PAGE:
Art in Schools Funded for Second Year


Brianna Gibbs/KMXT

For the second year in a row the Kodiak Island Borough School District has received funds specifically to help boost art activities throughout the district. The Art in Schools Grant totals $13,000 and will help bring artists into schools as part of the artist in residence program. Superintendent Stewart McDonald said it’s an affordable way to encourage high quality visual arts education.

(Art in Schools 1 : 33 "There are several artists that will be identified for the school year, that each on of them have some sort of specialty. And because it’s a part of our curriculum because it’s a part of state standards and the visual arts are important to teach our children but our budget doesn’t have the kind of funds to hire full time visual artists for our programs, this $13,000 will create stipends for these individual artists to come in and run projects in our schools throughout the year.")

McDonald said unlike the high school, art classes aren’t readily offered to elementary students.

(Art in Schools 2 : 21 "And so for a very small dollar amount we’re able to bring visual arts and a very high quality to all of our students. At the high school a student can actually take an art class, but at the elementary school they really don’t get rich quality art instruction unless someone like this comes in and makes it a part of their year.")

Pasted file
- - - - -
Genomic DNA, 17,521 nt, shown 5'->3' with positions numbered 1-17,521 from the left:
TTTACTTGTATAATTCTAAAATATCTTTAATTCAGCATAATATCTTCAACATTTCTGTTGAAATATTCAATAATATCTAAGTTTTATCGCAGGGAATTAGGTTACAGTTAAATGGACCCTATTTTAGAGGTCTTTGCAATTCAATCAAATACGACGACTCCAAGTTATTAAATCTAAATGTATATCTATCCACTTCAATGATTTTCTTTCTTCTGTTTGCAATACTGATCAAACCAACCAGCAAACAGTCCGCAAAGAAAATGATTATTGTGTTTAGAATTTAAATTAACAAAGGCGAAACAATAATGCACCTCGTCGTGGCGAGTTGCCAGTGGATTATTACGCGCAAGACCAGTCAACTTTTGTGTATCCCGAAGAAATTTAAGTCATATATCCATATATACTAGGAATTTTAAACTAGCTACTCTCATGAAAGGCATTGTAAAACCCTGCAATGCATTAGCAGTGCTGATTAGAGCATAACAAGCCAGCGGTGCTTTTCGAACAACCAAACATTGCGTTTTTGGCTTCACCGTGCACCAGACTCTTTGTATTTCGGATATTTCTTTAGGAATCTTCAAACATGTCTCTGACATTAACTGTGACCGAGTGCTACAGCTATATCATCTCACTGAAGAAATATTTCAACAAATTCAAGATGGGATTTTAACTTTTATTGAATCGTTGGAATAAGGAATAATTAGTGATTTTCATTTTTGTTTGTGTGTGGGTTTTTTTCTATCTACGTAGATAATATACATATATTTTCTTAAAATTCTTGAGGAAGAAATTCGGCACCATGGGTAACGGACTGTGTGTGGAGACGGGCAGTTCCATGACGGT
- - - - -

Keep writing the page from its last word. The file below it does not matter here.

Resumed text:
The $13,000 will go toward paying artists that come teach, but McDonald said each school has funding worked into their budget that will pay for art supplies. He said the grant is unique in that it will be used for all schools in the district; where as in the past individual schools or classrooms have obtained grant money for artist in residence projects.

McDonald said the projects can involve artists from the local community, or bring in off island expertise.

(Art in Schools 3 : 24 "The idea is to have an accomplished artist that would come and do a residency in a school. So I think it’s bringing people together that have strong talent and we have lots of people local that fit that description. But the idea is to bring in artists. I’d love to have our local folks, but when people come in from off island as well we’re looking for what skills do they have and what are they going to teach.")

Last year the funding allowed various schools to collaborate on the marine debris octopus sculpture that can be found downtown. McDonald said he’s unsure what projects will come out of this year’s money, but hopes it will involve the whole district, including secondary schools and those in rural communities.


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